3. When the new block is mined and propagated it becomes part of the blockchain. The block contains the updated state of the SmartCert contract.

The update procedure requires an interaction with a smart-contract platform. As we show in § 6.2 even with the existing platforms the execution cost is acceptable.

Revocation  Like in the TLS PKI, certificates can be revoked when they are issued by a mistake, their associated keys are lost/stolen or not used anymore, or their owners just wish to revoke them. A SmartCert certificate can be revoked by a quorum of its authorized CAs or the domain owner. In order to do so, the revoke() method is triggered, which verifies whether the calling entity is authorized and upon a successful revocation sets the revoked flag to True and the valid flag to False. With that change, the SmartCert certificate is revoked and immutable, as the update() method checks the validity status prior to executing the rest of its body.

4.4 SmartCert Certificate and its Validation

SmartCert does not change the TLS protocol and it follows the standard TLS connection establishment as described in § 2.2. The only change is that instead of sending an X.509v3 certificate, the server sends a SmartCert certificate, which consists of the following elements:

is the blockchain address of the SmartCert contract,

is the storage of the SmartCert contract that encodes the domain name, its public key, and its current validity status (i.e., whether the certificate is valid or not),

is an MPT storage proof proving that the given contract instance’s storage is part of the blockchain.

is an MPT code proof proving on the code of the SmartCert contract (without this proof a malicious CA could deploy a contract with a different code).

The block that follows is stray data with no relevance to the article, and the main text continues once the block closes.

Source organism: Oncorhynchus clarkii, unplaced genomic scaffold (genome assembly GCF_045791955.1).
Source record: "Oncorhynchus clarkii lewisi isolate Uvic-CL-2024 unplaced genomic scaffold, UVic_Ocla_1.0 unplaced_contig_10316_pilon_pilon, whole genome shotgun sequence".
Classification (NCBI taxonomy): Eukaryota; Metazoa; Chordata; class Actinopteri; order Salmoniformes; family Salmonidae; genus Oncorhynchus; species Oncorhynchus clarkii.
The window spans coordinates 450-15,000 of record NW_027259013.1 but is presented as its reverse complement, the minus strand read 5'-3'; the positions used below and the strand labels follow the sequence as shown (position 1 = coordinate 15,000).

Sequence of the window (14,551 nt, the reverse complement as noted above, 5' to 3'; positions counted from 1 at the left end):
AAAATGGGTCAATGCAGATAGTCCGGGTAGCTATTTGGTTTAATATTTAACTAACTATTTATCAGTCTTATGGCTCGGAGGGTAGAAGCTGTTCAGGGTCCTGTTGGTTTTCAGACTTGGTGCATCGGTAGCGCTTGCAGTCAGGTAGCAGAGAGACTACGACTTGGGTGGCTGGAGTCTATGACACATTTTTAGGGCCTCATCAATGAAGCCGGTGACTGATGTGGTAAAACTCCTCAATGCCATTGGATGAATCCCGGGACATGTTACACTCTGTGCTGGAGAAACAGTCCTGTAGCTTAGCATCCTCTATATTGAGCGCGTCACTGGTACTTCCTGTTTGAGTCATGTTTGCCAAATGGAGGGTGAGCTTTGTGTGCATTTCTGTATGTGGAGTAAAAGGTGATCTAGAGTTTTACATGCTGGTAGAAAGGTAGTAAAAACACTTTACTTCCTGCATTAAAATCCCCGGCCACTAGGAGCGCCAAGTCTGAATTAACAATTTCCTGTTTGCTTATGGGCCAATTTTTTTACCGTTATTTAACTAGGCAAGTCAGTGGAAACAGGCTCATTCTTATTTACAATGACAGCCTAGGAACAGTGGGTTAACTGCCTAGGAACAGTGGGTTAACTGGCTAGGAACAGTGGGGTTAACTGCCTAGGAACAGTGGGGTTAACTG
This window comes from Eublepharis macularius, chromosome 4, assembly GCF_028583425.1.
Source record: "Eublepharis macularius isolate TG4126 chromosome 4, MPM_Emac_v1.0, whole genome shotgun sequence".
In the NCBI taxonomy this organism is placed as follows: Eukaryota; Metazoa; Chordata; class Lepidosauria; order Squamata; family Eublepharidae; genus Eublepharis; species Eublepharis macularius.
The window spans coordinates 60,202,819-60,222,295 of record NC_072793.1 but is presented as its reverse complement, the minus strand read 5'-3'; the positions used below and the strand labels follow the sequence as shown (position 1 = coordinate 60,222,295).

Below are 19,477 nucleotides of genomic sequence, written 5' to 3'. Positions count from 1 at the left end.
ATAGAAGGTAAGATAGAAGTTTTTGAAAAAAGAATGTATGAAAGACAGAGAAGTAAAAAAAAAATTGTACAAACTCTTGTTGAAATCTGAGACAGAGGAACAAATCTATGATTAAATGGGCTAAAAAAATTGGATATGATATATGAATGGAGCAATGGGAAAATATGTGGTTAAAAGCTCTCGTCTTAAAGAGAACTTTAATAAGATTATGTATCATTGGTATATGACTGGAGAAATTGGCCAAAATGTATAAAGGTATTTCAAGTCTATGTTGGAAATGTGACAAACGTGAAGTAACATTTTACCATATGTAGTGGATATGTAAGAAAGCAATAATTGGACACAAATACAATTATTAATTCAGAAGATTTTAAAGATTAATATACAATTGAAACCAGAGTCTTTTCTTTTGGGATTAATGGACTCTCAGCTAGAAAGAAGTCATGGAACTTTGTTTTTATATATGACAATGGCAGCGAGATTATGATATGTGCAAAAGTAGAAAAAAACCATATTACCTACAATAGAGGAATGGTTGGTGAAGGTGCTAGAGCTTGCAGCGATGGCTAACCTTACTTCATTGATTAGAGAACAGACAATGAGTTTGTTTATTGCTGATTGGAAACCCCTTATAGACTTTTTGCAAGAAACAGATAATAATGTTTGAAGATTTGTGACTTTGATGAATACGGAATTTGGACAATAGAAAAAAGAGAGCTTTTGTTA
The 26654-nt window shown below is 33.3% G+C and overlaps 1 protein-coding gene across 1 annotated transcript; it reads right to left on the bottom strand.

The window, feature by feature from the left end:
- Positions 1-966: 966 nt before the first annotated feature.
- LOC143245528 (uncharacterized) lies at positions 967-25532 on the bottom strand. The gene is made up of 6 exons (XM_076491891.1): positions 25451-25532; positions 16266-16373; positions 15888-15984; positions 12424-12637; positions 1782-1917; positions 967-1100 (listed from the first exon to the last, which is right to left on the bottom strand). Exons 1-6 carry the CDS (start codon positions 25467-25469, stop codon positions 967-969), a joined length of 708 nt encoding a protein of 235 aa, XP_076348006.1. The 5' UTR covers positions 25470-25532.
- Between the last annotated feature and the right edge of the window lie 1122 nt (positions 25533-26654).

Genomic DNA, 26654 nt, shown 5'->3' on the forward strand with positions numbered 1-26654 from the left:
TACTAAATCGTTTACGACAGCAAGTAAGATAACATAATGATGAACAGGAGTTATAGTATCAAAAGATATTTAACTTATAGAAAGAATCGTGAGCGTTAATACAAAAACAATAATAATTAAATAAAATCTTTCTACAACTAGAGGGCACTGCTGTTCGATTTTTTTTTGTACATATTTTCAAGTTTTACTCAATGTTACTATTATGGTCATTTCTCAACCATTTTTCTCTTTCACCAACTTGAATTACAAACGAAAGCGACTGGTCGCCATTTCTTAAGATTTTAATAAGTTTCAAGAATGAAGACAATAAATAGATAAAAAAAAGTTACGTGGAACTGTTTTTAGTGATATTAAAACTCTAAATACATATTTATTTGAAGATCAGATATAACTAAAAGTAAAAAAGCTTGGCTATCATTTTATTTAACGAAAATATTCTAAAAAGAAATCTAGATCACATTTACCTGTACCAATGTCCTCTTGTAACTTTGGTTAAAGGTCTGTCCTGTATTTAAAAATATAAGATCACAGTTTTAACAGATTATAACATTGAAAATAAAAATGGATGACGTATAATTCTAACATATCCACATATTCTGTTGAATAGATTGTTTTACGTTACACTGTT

To prevent replay attacks, the storage and the proofs have to be fresh, so the domain periodically, e.g., every several hours, fetches new proofs from the blockchain and serves them in every subsequent TLS handshake. We emphasize that this setup is privacy preserving as clients do not contact the network for fresh proofs (revealing domains they connect to). The SmartCert certificate validation is described in Alg. 3. In the first step, the client verifies if: a) the MPT proofs provided are consistent and authentic, i.e., they correspond to the same smart contract address and they belong to the blockchain whose block headers the client stores (TLS clients are also blockchain light client), b) the code proof proves on the correct smart contract code (CAs have to follow the same code template and the clients are pre-loaded with the hash of this template codeHash), c) the storage proof proves that the passed storage belongs to the contract.

codeHash is the hash of the trusted SmartCert contract code stored by clients; maxStale denotes the maximum tolerable difference between the current time and the time of the last update of the presented certificate (see § 7.3), . function verify(name, addr, st, )
        /* check proofs authenticity and consistency */
        if ! or
            ! or
            !  then
               return FAIL;
       /* check the name, validity, and freshness */
        if  or ! or
               return FAIL;
       return OK; /* continue the handshake with */